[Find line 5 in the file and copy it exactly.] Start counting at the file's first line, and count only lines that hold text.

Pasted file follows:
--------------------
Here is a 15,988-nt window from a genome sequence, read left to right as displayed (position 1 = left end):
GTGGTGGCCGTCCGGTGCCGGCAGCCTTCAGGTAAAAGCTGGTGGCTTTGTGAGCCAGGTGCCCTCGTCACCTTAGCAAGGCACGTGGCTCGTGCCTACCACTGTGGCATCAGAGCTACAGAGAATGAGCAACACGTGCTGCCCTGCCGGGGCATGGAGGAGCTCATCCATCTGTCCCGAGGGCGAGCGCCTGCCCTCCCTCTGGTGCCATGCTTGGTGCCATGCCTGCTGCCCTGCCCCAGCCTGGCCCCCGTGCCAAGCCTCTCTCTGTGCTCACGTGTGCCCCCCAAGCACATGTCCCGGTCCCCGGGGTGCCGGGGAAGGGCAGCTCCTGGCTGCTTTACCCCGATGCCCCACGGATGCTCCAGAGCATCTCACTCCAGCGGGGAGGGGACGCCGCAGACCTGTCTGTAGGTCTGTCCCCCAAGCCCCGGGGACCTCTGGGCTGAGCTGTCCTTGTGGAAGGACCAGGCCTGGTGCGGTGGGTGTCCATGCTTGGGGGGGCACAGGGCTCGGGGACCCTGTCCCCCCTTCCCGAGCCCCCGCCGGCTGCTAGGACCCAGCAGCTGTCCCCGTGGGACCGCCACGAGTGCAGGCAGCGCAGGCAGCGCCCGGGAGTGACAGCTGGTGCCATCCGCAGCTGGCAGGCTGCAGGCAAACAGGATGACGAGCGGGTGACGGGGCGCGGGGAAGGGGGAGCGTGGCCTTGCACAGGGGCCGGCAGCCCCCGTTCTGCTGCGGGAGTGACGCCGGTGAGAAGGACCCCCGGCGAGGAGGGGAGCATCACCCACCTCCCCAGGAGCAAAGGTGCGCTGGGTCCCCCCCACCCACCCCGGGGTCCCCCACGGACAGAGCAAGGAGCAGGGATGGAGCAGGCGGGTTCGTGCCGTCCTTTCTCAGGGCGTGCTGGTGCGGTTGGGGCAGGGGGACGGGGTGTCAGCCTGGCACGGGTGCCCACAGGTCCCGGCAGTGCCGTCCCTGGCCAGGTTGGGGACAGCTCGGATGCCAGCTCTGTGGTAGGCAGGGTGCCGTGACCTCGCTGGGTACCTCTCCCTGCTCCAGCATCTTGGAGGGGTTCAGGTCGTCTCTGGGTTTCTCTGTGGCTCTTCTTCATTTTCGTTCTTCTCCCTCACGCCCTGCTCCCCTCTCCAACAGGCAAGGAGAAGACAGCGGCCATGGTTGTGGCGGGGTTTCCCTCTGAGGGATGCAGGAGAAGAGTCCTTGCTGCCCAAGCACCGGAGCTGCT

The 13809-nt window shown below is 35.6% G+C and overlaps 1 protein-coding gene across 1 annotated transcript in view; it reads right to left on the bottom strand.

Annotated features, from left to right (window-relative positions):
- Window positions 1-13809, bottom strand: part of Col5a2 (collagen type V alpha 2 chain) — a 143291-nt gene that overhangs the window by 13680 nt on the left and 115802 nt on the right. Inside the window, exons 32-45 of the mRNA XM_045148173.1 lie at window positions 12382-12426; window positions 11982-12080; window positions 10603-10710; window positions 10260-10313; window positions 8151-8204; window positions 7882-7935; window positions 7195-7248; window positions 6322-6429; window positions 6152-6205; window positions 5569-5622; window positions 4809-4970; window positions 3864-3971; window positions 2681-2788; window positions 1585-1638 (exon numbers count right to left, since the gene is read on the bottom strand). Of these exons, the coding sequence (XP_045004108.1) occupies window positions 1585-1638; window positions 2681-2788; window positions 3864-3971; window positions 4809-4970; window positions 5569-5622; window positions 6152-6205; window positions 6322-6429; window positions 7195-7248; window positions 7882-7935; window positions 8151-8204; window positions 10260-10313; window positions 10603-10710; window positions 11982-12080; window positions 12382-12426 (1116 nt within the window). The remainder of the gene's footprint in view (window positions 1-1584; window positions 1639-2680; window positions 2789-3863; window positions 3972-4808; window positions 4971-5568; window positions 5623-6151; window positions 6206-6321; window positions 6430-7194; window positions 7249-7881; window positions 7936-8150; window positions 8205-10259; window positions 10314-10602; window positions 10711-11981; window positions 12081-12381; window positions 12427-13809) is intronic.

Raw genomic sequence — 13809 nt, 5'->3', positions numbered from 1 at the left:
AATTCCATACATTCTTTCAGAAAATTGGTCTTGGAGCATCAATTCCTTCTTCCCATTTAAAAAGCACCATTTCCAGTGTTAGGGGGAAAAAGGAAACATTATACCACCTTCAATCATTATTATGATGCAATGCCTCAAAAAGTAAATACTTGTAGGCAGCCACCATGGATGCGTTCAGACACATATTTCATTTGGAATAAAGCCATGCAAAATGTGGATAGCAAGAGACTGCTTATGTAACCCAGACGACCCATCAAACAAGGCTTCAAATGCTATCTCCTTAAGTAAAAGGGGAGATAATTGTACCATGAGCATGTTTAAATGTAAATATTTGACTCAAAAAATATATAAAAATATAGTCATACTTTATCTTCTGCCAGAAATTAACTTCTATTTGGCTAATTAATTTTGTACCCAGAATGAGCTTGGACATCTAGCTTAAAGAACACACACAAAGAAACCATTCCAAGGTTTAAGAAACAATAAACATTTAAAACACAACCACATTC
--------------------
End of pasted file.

- Window positions 1-13809, bottom strand: part of Col5a2 (collagen type V alpha 2 chain) — a 143291-nt gene that overhangs the window by 13680 nt on the left and 115802 nt on the right. Inside the window, exons 32-45 of the mRNA XM_045148173.1 lie at window positions 12382-12426; window positions 11982-12080; window positions 10603-10710; window positions 10260-10313; window positions 8151-8204; window positions 7882-7935; window positions 7195-7248; window positions 6322-6429; window positions 6152-6205; window positions 5569-5622; window positions 4809-4970; window positions 3864-3971; window positions 2681-2788; window positions 1585-1638 (exon numbers count right to left, since the gene is read on the bottom strand). Of these exons, the coding sequence (XP_045004108.1) occupies window positions 1585-1638; window positions 2681-2788; window positions 3864-3971; window positions 4809-4970; window positions 5569-5622; window positions 6152-6205; window positions 6322-6429; window positions 7195-7248; window positions 7882-7935; window positions 8151-8204; window positions 10260-10313; window positions 10603-10710; window positions 11982-12080; window positions 12382-12426 (1116 nt within the window). The remainder of the gene's footprint in view (window positions 1-1584; window positions 1639-2680; window positions 2789-3863; window positions 3972-4808; window positions 4971-5568; window positions 5623-6151; window positions 6206-6321; window positions 6430-7194; window positions 7249-7881; window positions 7936-8150; window positions 8205-10259; window positions 10314-10602; window positions 10711-11981; window positions 12081-12381; window positions 12427-13809) is intronic.